The density and type of fuel around a home affects the potential fire exposure levels to the home. The goals of defensible space are to reduce the chances of a wildfire spreading onto adjacent property and igniting homes, and to reduce the risk of property loss from wildfire. General guidelines for creating defensible space around residences and structures in the community are given below and are described in detail in Appendix E.
Coordination among local, state, and federal fire suppression agencies is important in the day-to-day fire prevention activities and becomes critical in the event of a wildland fire. During a wildfire event, firefighters from other communities and states may be dispatched to protect areas they have never been before. This is particularly true in areas that have limited fire suppression resources and will most likely depend on outside assistance in the event of a catastrophic wildland fire. The following recommendations should be implemented in Dayton to enhance community and interagency coordination.
Nevada Fire Safe Council
1187 Charles Drive
Reno, Nevada 89509
Increased public education on fire safety is critical in communities that have rapidly growing populations, especially when many of the areas being developed are larger lots intermixed with wildland fuels. People moving into the area may be unfamiliar with fire-prone environments.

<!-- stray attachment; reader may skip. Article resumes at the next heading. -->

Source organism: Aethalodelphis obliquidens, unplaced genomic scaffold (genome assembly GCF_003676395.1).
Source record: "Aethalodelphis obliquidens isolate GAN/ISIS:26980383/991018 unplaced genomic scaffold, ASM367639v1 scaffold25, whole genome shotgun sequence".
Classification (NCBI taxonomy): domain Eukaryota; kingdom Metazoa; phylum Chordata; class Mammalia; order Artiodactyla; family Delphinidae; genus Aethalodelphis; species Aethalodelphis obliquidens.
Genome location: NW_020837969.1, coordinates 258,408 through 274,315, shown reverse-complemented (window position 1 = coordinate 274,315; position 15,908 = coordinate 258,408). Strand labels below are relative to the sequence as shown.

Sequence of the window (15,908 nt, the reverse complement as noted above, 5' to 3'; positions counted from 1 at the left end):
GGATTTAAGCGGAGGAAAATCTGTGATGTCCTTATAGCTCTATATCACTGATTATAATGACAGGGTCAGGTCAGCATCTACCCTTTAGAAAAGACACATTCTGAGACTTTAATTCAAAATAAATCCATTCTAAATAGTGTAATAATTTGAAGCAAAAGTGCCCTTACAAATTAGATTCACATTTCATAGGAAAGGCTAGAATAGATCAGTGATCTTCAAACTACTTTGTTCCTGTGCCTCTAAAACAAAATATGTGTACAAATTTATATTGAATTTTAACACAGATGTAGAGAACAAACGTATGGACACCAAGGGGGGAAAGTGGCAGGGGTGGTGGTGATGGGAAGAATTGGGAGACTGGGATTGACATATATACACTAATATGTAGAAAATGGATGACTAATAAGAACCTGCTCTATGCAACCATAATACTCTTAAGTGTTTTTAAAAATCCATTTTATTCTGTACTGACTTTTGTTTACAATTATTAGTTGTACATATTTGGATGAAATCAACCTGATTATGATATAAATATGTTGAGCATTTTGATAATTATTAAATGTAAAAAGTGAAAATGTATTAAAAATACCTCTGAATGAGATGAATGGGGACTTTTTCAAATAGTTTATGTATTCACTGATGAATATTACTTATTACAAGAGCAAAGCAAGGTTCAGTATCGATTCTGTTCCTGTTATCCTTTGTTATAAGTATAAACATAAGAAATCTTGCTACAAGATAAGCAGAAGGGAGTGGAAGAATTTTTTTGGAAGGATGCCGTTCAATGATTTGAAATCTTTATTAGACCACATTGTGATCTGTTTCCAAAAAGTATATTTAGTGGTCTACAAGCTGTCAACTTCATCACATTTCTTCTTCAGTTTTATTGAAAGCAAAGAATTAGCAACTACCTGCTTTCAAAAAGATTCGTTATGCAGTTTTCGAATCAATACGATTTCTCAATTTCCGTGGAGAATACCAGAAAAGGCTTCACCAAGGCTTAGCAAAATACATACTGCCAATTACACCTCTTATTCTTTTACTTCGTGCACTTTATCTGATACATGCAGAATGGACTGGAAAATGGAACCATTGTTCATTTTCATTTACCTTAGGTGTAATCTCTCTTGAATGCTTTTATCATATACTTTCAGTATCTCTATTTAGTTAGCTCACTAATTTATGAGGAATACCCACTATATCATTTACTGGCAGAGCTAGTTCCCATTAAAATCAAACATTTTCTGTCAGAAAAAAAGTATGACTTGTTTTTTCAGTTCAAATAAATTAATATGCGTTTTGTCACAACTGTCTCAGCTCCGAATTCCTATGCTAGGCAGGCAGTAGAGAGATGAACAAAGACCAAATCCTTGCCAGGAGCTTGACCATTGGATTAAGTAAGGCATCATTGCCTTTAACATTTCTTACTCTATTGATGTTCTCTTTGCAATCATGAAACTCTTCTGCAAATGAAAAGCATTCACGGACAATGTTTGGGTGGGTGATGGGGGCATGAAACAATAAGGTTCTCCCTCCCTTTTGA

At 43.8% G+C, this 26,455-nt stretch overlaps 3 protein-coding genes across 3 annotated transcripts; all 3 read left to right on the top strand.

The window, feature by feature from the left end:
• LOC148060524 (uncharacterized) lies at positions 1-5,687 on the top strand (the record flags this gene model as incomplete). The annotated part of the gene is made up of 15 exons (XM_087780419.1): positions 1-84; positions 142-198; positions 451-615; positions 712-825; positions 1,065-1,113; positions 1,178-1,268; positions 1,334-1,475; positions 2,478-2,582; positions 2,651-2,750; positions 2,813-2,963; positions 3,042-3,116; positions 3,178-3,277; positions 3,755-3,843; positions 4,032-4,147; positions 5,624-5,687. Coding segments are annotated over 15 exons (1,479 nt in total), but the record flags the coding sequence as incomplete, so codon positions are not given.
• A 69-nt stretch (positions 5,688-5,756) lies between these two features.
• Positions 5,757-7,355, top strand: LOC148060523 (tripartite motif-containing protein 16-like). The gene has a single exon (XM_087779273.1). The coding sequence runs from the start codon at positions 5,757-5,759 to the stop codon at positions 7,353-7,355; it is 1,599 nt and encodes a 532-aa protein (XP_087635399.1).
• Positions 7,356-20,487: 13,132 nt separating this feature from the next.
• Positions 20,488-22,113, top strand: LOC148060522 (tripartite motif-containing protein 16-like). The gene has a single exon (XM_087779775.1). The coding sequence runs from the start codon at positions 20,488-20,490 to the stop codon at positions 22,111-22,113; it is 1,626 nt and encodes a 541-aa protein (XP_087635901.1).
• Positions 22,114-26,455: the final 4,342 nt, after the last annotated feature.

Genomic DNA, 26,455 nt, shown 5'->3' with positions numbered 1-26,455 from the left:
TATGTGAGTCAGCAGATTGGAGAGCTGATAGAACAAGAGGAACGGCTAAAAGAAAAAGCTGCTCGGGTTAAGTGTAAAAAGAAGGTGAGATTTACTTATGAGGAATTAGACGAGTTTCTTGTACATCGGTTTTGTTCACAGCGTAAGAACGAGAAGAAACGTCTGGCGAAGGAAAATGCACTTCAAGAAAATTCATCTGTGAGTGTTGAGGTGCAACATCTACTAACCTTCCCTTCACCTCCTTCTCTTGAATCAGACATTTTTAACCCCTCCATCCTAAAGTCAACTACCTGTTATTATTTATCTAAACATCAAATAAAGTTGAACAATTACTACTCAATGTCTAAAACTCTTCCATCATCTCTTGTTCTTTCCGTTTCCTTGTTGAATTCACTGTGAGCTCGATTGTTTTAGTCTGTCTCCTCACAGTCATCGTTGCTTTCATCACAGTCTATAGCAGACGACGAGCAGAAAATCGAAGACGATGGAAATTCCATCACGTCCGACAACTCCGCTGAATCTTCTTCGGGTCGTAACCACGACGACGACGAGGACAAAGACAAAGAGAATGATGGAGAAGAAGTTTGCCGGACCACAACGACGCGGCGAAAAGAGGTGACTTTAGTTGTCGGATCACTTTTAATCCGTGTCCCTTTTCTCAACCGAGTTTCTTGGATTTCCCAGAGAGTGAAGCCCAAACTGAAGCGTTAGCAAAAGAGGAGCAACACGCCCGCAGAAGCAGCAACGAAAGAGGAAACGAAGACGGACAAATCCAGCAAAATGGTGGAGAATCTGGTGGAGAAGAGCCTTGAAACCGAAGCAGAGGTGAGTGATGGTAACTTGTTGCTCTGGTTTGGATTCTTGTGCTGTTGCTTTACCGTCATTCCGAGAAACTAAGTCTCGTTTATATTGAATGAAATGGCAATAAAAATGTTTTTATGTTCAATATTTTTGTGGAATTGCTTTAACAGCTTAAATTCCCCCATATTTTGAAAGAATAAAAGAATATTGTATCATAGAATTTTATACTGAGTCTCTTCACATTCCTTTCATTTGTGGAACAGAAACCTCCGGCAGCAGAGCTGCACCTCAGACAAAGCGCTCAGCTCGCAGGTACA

|Responsible Party||Recommended Treatment||Recommendation Description|
|Property Owners||Defensible Space Treatments||Remove, reduce, and replace vegetation around homes according to the guidelines in Appendix E.
Maintain defensible space as needed to keep the space lean, clean, and green.
Improve address visibility.
|Community Coordination||Form a local chapter of the Nevada Fire Safe Council|
|Central Lyon County Fire Protection District||Public Education||Distribute copies of the publication Living with Fire to all property owners.
Enforce or develop county laws and ordinances for defensible space and fuel reduction that include responsibilities for absentee owners and vacant lots.
Contact Nevada Cooperative Extension and the BLM for assistance with public education.
Fire History and Suppression Resources for the Community of Dayton
Wildfire Hazard Rating Summary